This sculpture is tethered to the wall but winds itself into the floor space in a way that almost feels uncomfortable, making the viewer pause to consider why it is there and what it means, in addition to the relationship between the viewer’s body and the piece. The 24-karat-gold piece that disrupts the dark metal and leads to the circular portion resembles a heart, further emphasizing the connection of the work to physical and emotional themes. This piece is part of a body of work called Gaslight referencing the phenomenon of “gaslighting” and the impact this behavior has on recipients in abusive relationships. The installation employs shadows to urge the viewer to inspect the object, questioning where the sculpture ends and the shadows begin.
Second place: Ann Arbor artist Andreas Luescher, Fort Ancient, acrylic glass
Luescher is an architectural design instructor at Bowling Green State University and has authored numerous books in addition to his work as a conceptual artist. He specializes in “design processes in architecture, design and urban design from an aesthetic, social, public policy, sustainability and visual cultural perspective.” In his artist statement, Luescher states that his sculptural drawing mixes heterogeneous materials and techniques, a commentary on the “obsessive orderliness and sublime inventiveness” of his Swiss culture. This work examines “the structural, poetic and temporal classifications of the cultural hypothesis known as conceptual art.” Luescher often uses sketching and sculptural drawing to form the basis for larger projects, but these methods of creation simultaneously influence his process in creating conceptual art.
Third place: Kenneth Batista, Falling Water, acrylic on canvas
Kenneth Batista’s Falling Water is a painted derivative of a photograph, which the artist put into Photoshop to pixelate. Then, the Photoshopped image serves as inspiration for the painted piece. Batista said his painting is influenced by Impressionism, and through his work, he hopes to push the boundaries between realism and abstraction.
Batista also has a second work in the gallery, Cliffs of Moher. Each of these paintings is clearly based on a landscape, but if viewed from a close range, the individual squares of color become abstract. Then, if the viewer walks away from the painting, a representational image comes into view. These paintings, though they appear analog, are created with the assistance of technology. Additionally, the idea of the “pixelated” image relies on technology. Though artists such as Chuck Close have long employed the technique of painting abstract squares that come together in a whole image, Batista’s work does not include any additional imagery. Instead, it stays true to the idea of pixelation: a multitude of single-squared display elements that comprise a bitmap.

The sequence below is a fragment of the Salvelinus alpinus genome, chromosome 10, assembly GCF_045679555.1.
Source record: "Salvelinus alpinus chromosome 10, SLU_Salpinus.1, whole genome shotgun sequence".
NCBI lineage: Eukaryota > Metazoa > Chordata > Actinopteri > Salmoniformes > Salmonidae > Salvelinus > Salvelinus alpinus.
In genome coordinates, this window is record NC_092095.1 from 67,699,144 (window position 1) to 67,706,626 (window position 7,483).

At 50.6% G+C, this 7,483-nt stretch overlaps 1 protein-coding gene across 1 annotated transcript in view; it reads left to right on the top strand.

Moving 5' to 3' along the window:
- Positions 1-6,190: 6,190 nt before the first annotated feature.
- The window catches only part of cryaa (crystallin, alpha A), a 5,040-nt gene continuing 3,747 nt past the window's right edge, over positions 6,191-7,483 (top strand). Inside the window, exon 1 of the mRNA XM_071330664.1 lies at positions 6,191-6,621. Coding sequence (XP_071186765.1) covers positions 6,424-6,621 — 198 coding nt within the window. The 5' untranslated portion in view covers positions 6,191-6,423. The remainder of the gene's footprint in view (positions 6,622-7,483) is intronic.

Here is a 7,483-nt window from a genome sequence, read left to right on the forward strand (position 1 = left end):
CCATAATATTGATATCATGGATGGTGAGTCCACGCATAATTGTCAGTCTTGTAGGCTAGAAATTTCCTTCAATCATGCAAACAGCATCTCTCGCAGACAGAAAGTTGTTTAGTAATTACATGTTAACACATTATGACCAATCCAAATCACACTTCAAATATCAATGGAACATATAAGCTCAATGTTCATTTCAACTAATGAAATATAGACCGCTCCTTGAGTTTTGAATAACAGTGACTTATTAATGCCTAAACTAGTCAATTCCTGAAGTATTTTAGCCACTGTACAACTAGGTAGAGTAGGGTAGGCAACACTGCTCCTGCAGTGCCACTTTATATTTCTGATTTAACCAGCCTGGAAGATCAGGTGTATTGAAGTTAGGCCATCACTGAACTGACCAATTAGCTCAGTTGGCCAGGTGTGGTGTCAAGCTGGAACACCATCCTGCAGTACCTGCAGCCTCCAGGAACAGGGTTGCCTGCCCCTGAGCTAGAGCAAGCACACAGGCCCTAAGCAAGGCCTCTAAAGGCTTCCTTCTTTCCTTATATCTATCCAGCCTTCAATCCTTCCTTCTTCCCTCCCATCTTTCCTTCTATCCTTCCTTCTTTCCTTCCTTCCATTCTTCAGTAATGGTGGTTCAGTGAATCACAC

Honorable mention: Andy Mattern, Standard Size #7743, archival pigment print
Andy Mattern’s Standard Size is a series of photographic prints, each depicting boxes of analog and digital photo paper. The artist has removed all text and image from the compositions as a way of “neutralizing corporate examples of art.” Mattern’s work critiques and celebrates the medium of photography through this neutralization of the corporate aspect of photographic creation.
Honorable mention: Detroit-based artist Shaina Kasztelan, My Little Sleepover at the Gates of Hell, mixed media
Shaina Kasztelan’s work is colorful, busy, and self-described as a “maximalist conglomeration of used children’s toys” that were procured from second-hand shops, commercially mass-produced items, beauty products, and manufactured fabric. These elements are combined in her large collages that address themes of consumerism and mass production, particularly in relation to objects marketed toward women. Her work explores internet youth culture, feminism and identity, and consumer capitalism.
Also included in the exhibition are works by artists Joseph Bergman, Debbie Bogart, Dominique Chastenet de Gery, Alayna Coverly, Donald Cronkhite, Nicole Czapinski, Jason Ferguson, Sean Hottois, Douglas LaFerle, Paho Mann, Andy Malone, Stephen Proski, Thomas Stella, Jodi Stuart, and Xi Zhang.
Elizabeth Smith is an AADL staff member and is interested in art history and visual culture.
REMIX is on display at the Ann Arbor Art Center, 117 W Liberty St., through July 22. The gallery is open Monday through Friday 10-7 pm, Saturdays 10-6 pm, and Sundays 12-5 pm. Free. See photos from the opening reception here. Click here to see which pieces are for sale.